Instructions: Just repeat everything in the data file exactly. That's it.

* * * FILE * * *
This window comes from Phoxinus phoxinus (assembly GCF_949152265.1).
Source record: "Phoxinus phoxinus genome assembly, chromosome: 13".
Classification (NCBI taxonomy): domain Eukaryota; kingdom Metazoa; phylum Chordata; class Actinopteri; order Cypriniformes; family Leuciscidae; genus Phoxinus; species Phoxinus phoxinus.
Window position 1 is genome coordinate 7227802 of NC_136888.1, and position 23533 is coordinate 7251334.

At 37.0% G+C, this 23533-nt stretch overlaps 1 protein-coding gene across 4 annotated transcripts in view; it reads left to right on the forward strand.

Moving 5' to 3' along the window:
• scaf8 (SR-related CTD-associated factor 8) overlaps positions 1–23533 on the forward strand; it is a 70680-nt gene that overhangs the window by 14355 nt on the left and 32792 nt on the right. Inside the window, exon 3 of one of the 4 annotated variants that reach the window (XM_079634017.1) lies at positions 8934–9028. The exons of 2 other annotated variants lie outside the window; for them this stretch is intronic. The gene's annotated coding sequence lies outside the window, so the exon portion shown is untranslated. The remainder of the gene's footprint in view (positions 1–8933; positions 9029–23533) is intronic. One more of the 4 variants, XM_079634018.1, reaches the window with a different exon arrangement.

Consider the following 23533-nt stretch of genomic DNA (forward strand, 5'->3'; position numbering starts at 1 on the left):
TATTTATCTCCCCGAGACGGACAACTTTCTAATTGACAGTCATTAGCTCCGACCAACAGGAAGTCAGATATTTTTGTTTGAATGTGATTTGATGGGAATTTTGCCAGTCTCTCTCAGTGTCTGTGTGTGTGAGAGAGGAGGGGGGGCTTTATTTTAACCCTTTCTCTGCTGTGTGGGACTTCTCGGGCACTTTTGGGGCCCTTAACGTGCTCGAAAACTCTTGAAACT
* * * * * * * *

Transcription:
This window comes from Phoxinus phoxinus (assembly GCF_949152265.1).
Source record: "Phoxinus phoxinus genome assembly, chromosome: 13".
Classification (NCBI taxonomy): domain Eukaryota; kingdom Metazoa; phylum Chordata; class Actinopteri; order Cypriniformes; family Leuciscidae; genus Phoxinus; species Phoxinus phoxinus.
Window position 1 is genome coordinate 7227802 of NC_136888.1, and position 23533 is coordinate 7251334.

At 37.0% G+C, this 23533-nt stretch overlaps 1 protein-coding gene across 4 annotated transcripts in view; it reads left to right on the forward strand.

Moving 5' to 3' along the window:
• scaf8 (SR-related CTD-associated factor 8) overlaps positions 1–23533 on the forward strand; it is a 70680-nt gene that overhangs the window by 14355 nt on the left and 32792 nt on the right. Inside the window, exon 3 of one of the 4 annotated variants that reach the window (XM_079634017.1) lies at positions 8934–9028. The exons of 2 other annotated variants lie outside the window; for them this stretch is intronic. The gene's annotated coding sequence lies outside the window, so the exon portion shown is untranslated. The remainder of the gene's footprint in view (positions 1–8933; positions 9029–23533) is intronic. One more of the 4 variants, XM_079634018.1, reaches the window with a different exon arrangement.

Consider the following 23533-nt stretch of genomic DNA (forward strand, 5'->3'; position numbering starts at 1 on the left):
TATTTATCTCCCCGAGACGGACAACTTTCTAATTGACAGTCATTAGCTCCGACCAACAGGAAGTCAGATATTTTTGTTTGAATGTGATTTGATGGGAATTTTGCCAGTCTCTCTCAGTGTCTGTGTGTGTGAGAGAGGAGGGGGGGCTTTATTTTAACCCTTTCTCTGCTGTGTGGGACTTCTCGGGCACTTTTGGGGCCCTTAACGTGCTCGAAAACTCTTGAAACT